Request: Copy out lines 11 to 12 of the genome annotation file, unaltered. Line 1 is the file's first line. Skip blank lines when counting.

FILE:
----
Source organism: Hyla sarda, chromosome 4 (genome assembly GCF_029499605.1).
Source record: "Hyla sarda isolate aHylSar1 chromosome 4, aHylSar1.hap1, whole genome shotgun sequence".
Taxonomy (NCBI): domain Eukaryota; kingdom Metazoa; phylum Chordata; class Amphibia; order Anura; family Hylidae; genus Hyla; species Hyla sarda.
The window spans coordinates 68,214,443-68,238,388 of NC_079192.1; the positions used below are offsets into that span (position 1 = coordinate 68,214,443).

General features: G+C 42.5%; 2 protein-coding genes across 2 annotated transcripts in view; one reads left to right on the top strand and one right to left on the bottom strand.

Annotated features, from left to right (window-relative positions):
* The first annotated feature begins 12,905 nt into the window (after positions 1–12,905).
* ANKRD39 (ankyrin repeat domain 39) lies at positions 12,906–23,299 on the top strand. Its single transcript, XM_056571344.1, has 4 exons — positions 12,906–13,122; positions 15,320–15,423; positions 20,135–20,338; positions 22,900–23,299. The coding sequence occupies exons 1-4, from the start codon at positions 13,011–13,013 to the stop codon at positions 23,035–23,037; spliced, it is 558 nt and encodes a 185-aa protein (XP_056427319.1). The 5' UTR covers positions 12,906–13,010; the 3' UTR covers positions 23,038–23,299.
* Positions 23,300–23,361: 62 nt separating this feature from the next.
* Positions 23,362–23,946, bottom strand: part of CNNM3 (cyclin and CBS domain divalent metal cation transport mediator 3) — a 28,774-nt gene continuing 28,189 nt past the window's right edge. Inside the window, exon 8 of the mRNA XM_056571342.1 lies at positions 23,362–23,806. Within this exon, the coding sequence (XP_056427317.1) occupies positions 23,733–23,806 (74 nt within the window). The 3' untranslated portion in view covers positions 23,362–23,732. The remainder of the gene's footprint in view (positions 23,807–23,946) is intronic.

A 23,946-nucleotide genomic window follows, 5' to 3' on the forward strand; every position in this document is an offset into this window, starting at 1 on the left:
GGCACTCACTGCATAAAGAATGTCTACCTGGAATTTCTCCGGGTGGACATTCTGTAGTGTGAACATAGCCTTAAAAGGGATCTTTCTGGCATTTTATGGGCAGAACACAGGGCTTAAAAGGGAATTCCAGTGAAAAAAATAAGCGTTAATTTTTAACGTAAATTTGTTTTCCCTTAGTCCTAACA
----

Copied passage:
A 23,946-nucleotide genomic window follows, 5' to 3' on the forward strand; every position in this document is an offset into this window, starting at 1 on the left:
GGCACTCACTGCATAAAGAATGTCTACCTGGAATTTCTCCGGGTGGACATTCTGTAGTGTGAACATAGCCTTAAAAGGGATCTTTCTGGCATTTTATGGGCAGAACACAGGGCTTAAAAGGGAATTCCAGTGAAAAAAATAAGCGTTAATTTTTAACGTAAATTTGTTTTCCCTTAGTCCTAACA